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Smt. Ramti Devi Vs. Union of India [1994] INSC 532 (20 October 1994)

Ramaswamy, K. Ramaswamy, K. Bharucha S.P. (J) Mukherjee M.K. (J)

CITATION: 1995 SCC (1) 198 JT 1995 (1) 223 1994 SCALE (4)676

ACT:

HEAD NOTE:

ORDER

1. This appeal by special leave arises against the judgment and decree of the Delhi High Court in R.F.A. No. 59 of 1978 dated February 26, 1979. The plaintiff appellant filed the suit for declaration that she is the absolute owner and is in possession of the house bearing old Municipal No. 5925 and new Municipal No. 4477, Ward No. XI, situated at Plot No. 7/1 8, Darya Ganj, Delhi. She claimed to have purchased the property from one Kaushalya Devi under a sale deed dated May 11, 1946 registered on May 29, 1946 and thereby she is said to be the owner. Shri Ratti Ram had no right, title or interest to alienate the property by the sale deed dated January 29, 1947 which was said to have been executed to stiffle the prosecution in tended to be lodged against him. The trial court dismissed the suit. On appeal, the High Court confirmed it.

2. The question is whether the suit is within limitation.

In the evidence, it was admitted that she had knowledge of the execution and registration of the sale-deed on January 29, 1947. Initially a suit was filed in 1959 but was dismissed as withdrawn with liberty to file fresh suit. Ad- mittedly, the present suit was filed on July 30, 1966. The question, therefore, is whether the suit is within limitation. Article 59 of the Schedule to the Limitation Act, 1963, relied on by the appellant herself, postulates that to cancel or set aside an instrument or decree or for the rescission of a contract, the limitation is three years and it begins to run when the plaintiff entitles to have the instrument or the decree cancelled or set aside or the con- tract rescinded first become known to him. As seen, when the appellant had knowledge of it on January 29, 1949 itself the limitation began to run from that date and the three years limitation has hopelessly been barred on the date when the suit was filed. It is contended by Shri V.M. Tarkunde, learned senior counsel for the appellant, that the counsel in the trial court was not right in relying upon Article 59.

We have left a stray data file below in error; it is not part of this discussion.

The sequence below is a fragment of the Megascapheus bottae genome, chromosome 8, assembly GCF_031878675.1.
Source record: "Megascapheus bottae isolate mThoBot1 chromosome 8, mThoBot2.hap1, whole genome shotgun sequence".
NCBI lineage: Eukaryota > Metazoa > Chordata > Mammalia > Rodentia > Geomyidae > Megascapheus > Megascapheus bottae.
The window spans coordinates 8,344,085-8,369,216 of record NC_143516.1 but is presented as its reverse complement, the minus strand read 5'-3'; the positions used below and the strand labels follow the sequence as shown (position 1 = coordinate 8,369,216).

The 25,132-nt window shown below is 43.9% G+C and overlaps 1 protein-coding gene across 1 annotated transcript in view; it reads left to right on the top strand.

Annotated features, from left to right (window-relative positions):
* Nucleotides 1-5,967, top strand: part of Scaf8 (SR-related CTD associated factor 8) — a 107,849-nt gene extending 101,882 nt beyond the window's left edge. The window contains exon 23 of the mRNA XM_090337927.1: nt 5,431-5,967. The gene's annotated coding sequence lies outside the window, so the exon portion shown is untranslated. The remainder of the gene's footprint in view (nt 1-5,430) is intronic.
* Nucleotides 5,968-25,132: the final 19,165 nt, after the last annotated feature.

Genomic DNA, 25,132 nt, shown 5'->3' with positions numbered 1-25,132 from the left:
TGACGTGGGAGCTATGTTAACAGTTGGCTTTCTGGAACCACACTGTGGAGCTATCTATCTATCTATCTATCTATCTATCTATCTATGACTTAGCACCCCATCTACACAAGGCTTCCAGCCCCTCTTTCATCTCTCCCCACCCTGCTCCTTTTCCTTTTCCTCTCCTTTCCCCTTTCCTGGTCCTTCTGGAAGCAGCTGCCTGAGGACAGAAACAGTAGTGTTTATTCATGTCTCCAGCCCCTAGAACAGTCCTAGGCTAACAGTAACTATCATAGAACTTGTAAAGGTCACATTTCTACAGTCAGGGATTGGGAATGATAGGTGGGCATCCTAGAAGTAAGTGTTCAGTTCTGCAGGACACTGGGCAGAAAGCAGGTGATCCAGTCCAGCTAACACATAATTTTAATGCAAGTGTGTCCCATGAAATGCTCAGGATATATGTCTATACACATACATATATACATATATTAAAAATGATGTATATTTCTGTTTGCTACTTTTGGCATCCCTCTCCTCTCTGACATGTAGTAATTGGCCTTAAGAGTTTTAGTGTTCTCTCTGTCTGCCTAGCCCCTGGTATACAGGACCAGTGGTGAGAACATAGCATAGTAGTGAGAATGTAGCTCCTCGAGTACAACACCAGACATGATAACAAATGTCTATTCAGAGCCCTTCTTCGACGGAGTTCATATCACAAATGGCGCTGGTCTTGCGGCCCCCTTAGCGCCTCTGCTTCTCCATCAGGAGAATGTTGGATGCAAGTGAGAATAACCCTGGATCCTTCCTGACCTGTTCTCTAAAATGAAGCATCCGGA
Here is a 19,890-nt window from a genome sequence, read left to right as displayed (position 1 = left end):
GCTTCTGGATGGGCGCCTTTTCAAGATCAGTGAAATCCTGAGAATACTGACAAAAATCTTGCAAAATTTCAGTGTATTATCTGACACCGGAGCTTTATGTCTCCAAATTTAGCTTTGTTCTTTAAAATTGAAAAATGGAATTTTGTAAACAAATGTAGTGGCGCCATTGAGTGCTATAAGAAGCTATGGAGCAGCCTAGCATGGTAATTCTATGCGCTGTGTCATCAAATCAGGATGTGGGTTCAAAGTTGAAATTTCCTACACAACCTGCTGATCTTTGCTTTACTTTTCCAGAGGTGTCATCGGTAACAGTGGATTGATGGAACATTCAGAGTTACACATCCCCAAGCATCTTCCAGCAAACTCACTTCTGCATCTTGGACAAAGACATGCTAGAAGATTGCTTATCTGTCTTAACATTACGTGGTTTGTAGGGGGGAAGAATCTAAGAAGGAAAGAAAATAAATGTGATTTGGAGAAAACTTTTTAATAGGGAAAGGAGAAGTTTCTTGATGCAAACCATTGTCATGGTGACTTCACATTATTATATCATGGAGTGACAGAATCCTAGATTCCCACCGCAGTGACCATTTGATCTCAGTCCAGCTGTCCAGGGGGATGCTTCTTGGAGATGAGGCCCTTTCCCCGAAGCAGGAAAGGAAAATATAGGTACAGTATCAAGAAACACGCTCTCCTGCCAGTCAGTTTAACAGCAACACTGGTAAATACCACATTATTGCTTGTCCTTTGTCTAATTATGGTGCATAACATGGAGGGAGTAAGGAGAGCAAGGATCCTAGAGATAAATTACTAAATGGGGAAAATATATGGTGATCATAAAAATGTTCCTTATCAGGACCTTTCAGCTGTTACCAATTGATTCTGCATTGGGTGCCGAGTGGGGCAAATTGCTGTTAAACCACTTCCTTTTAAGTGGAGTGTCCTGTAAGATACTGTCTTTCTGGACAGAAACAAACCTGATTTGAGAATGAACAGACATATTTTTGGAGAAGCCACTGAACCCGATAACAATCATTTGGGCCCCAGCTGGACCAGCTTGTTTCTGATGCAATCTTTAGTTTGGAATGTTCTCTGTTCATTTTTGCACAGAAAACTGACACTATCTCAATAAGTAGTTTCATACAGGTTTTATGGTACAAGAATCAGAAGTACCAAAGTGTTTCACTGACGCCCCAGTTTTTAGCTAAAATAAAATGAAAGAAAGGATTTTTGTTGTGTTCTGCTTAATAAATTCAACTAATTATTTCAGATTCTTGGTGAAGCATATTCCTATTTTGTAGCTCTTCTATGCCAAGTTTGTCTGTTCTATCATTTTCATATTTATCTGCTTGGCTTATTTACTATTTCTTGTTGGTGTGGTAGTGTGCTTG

Article 113 is the relevant Article. The limitation does not begin to run as the sale deed document is void as it was executed to stifle the prosecution. Since the appellant having been remained in possession, the only declaration that could be sought and obtained is that she is the owner and that the document does not bind the appellant. We are afraid that we cannot agree with the learned counsel. As seen, the recitals of the documents would show that the sale deed was executed for valuable consideration to discharge pre-existing debts and it is a registered document. Apart from the prohibition under s. 92 of the Evidence Act to adduce oral evidence to contradict the terms of the recital therein, 225 no issue in this behalf on the voidity of the sale-deed or its binding nature was raised nor a finding recorded that the sale-deed is void under s.23 of the Contract Act.

Pleading itself is not sufficient. Since the appellant is seeking to have the document avoided or cancelled, necessarily, a declaration has to be given by the court in that behalf. Until the document is avoided or cancelled by proper declaration, the duly registered document remains valid and binds the parties. So the suit necessarily has to be laid within three years from the date when the cause of action had occurred. Since the cause of action has arisen on January 29, 1947, the date on which the sale-deed was executed and registered and the suit was filed on July 30, 1966, the suit is hopelessly barred by limitation. The courts below, therefore, were right in dismissing the suit.

The appeal is accordingly dismissed with costs.

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